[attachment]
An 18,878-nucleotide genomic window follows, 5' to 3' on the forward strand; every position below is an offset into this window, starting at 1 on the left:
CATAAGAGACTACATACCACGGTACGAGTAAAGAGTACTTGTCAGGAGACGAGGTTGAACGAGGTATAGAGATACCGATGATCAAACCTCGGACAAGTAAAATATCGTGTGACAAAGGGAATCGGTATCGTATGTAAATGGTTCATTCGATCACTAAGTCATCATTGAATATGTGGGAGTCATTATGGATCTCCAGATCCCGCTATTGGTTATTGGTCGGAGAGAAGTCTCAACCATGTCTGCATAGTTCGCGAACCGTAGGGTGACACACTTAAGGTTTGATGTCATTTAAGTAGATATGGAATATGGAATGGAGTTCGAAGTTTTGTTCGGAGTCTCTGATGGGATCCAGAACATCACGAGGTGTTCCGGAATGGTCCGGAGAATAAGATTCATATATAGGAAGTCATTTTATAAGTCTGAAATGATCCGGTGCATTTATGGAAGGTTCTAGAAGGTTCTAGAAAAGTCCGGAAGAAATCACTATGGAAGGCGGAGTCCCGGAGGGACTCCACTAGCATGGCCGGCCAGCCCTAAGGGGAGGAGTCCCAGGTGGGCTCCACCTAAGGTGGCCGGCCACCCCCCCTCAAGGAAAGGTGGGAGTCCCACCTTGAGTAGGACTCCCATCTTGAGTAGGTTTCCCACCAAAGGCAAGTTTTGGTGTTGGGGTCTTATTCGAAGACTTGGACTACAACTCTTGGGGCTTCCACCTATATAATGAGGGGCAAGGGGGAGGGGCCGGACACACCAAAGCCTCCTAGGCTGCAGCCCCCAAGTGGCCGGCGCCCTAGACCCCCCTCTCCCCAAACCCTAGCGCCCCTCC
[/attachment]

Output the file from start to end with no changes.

An 18,878-nucleotide genomic window follows, 5' to 3' on the forward strand; every position below is an offset into this window, starting at 1 on the left:
CATAAGAGACTACATACCACGGTACGAGTAAAGAGTACTTGTCAGGAGACGAGGTTGAACGAGGTATAGAGATACCGATGATCAAACCTCGGACAAGTAAAATATCGTGTGACAAAGGGAATCGGTATCGTATGTAAATGGTTCATTCGATCACTAAGTCATCATTGAATATGTGGGAGTCATTATGGATCTCCAGATCCCGCTATTGGTTATTGGTCGGAGAGAAGTCTCAACCATGTCTGCATAGTTCGCGAACCGTAGGGTGACACACTTAAGGTTTGATGTCATTTAAGTAGATATGGAATATGGAATGGAGTTCGAAGTTTTGTTCGGAGTCTCTGATGGGATCCAGAACATCACGAGGTGTTCCGGAATGGTCCGGAGAATAAGATTCATATATAGGAAGTCATTTTATAAGTCTGAAATGATCCGGTGCATTTATGGAAGGTTCTAGAAGGTTCTAGAAAAGTCCGGAAGAAATCACTATGGAAGGCGGAGTCCCGGAGGGACTCCACTAGCATGGCCGGCCAGCCCTAAGGGGAGGAGTCCCAGGTGGGCTCCACCTAAGGTGGCCGGCCACCCCCCCTCAAGGAAAGGTGGGAGTCCCACCTTGAGTAGGACTCCCATCTTGAGTAGGTTTCCCACCAAAGGCAAGTTTTGGTGTTGGGGTCTTATTCGAAGACTTGGACTACAACTCTTGGGGCTTCCACCTATATAATGAGGGGCAAGGGGGAGGGGCCGGACACACCAAAGCCTCCTAGGCTGCAGCCCCCAAGTGGCCGGCGCCCTAGACCCCCCTCTCCCCAAACCCTAGCGCCCCTCC